From war prize to ruling queen in three husbands…
Amastris’ life was never dull, and never easy. Born a Princess of Persia, her uncle was King Darius III, who was defeated in battle by Alexander the Great. Suddenly the royal women of Persia became the spoils of war.
Macedonian conqueror Alexander offered Amastris in marriage to his general Craterus. A ceremony took place known as the Susa Weddings – Amastris and her cousins, the noblewomen of Persia, were married off to Alexander’s Macedonian officers in a mass wedding between eighty couples.
Once Alexander died, almost every Macedonian later divorced his Persian wife, and Craterus was no different, choosing to marry Phila, one of his own countrywomen. Amastris was sent to live with Dionysius, tyrant of Herculea Pontica. This scenario was no doubt highly preferable to the fate of Stateira, Alexander’s Persian wife and Amastris’ cousin, who was murdered by Alexander’s first wife Roxana.
Dionysius and Amastris were married in 322 BCE. It was a union which lasted sixteen years and produced two sons and a daughter. While Dionysius was described as a ‘good’ and ‘mild’ ruler, he ‘gave himself up to a life of continual luxury’ and apparently became hugely overweight and lazy.
It was Amastris who took charge, supervising the education of her children and the administration of Herculea. When Dionysius ate himself to death aged 55, he left his wife as head of the government.
The widowed Queen attempted a third marriage, this time to Greek soldier Lysimachus, who supposedly had great affection for her as well as her kingdom. However, greater things beckoned and Lysimachus left Amastris to marry Arsinoë II, princess of Egypt.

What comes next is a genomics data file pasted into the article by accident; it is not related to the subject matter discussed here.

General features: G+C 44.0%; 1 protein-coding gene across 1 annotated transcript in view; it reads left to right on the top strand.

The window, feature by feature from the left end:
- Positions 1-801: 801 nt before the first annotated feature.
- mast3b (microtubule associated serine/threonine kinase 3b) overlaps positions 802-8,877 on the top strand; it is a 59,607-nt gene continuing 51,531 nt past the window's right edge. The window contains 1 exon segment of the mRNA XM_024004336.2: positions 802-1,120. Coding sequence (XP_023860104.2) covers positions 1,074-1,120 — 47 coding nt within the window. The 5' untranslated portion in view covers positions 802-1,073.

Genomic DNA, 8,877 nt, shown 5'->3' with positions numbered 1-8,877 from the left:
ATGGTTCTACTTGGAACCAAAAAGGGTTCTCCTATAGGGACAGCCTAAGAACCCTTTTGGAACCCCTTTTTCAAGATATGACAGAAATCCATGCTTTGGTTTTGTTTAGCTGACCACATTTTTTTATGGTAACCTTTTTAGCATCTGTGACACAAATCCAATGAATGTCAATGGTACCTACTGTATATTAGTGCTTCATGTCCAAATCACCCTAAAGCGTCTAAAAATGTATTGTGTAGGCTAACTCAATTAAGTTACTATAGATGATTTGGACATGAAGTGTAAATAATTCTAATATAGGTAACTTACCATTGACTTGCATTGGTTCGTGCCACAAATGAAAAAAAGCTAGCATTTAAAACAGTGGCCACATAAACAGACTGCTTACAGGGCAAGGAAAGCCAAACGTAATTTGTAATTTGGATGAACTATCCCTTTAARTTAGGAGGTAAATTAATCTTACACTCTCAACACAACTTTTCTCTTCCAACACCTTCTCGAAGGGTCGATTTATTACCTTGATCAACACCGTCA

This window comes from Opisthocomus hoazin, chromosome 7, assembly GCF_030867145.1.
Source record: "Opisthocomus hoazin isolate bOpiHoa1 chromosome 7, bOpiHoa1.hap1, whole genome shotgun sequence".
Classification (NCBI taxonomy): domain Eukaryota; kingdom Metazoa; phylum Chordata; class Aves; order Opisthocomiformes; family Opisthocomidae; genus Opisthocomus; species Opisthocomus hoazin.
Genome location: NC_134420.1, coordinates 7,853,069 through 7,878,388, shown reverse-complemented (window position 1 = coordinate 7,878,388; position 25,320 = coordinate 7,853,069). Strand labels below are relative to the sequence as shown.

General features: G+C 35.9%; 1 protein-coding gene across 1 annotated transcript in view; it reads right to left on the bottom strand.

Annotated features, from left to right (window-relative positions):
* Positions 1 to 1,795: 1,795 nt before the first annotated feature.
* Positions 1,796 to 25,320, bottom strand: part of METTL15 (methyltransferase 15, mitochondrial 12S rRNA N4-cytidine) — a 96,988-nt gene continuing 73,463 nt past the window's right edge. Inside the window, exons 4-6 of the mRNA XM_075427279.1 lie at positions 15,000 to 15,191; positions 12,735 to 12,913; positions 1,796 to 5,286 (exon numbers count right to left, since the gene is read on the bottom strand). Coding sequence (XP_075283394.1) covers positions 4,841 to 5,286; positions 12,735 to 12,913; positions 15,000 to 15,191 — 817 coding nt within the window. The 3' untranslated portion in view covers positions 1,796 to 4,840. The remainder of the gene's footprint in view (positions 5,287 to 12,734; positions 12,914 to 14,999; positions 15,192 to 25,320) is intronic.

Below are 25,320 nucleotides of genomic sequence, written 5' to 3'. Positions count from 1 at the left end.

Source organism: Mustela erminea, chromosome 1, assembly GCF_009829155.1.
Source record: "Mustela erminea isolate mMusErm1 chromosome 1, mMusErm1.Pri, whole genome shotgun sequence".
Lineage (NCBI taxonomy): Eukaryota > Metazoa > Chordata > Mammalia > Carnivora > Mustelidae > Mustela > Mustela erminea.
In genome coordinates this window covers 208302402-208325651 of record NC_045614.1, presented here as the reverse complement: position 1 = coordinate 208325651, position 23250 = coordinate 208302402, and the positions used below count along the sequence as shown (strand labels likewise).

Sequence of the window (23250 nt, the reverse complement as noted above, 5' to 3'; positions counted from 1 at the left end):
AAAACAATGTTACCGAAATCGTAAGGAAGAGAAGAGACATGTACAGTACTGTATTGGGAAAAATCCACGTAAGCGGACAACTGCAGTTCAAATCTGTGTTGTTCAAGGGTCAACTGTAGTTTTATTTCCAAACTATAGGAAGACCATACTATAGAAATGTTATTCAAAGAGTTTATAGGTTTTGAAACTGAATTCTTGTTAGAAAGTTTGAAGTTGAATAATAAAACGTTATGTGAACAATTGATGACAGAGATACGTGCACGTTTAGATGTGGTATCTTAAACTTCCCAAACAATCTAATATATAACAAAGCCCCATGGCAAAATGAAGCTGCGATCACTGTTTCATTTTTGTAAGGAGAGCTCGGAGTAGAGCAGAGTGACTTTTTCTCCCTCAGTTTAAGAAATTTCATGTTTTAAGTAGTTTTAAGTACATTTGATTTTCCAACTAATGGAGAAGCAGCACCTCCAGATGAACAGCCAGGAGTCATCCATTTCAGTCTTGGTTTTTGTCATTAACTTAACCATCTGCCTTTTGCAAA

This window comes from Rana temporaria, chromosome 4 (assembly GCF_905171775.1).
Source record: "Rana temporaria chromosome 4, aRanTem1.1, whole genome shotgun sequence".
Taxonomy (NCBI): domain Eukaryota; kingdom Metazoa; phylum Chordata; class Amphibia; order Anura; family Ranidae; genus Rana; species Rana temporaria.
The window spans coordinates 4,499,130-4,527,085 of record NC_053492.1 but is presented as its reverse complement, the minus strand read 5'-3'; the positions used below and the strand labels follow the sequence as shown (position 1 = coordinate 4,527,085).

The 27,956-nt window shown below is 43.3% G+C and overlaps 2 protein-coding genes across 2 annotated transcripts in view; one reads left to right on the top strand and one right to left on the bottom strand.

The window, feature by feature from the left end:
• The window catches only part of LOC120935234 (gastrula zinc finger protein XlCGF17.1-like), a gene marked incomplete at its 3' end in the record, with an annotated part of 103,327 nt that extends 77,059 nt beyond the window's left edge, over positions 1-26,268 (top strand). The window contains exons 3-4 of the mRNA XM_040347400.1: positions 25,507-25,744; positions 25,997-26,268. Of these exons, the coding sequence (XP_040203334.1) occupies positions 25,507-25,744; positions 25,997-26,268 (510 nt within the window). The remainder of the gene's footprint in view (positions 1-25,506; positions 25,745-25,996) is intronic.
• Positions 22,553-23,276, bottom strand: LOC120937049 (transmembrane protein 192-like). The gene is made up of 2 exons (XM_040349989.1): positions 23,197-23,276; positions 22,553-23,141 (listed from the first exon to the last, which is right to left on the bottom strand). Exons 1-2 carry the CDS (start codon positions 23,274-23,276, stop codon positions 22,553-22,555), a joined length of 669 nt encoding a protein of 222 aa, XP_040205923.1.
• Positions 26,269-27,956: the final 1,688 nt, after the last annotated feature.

Likely very sick of marrying Macedonians by now, Amastris decided to return to Herculea and rule alone, later founding a city which she named after herself. Though she hadn’t been able to keep a husband, Amastris was very effective at keeping hold of her territories.
Sadly, Amastris life ended in tragedy. When her sons, Clearchus and Oxathres, reached maturity, they somehow had cause to drown their mother, by sinking a ship she was on. The brothers were apparently cruel rulers, and when Amastris’ third husband, Lysimachus heard of her murder, he returned to Herculea and had her sons killed for matricide.
‘When [Lysimachus] arrived there, he was full of praise for Amastris; he marvelled at her character and the way she ruled, how she had built up her realm in size and importance and strength. He exalted Heracleia, and included praise for Tius and Amastris, the city which she had founded in her name. ‘
History of Heracleia, Chapter 5 – Memnon
Dictionary of Greek and Roman Antiquities – William Smith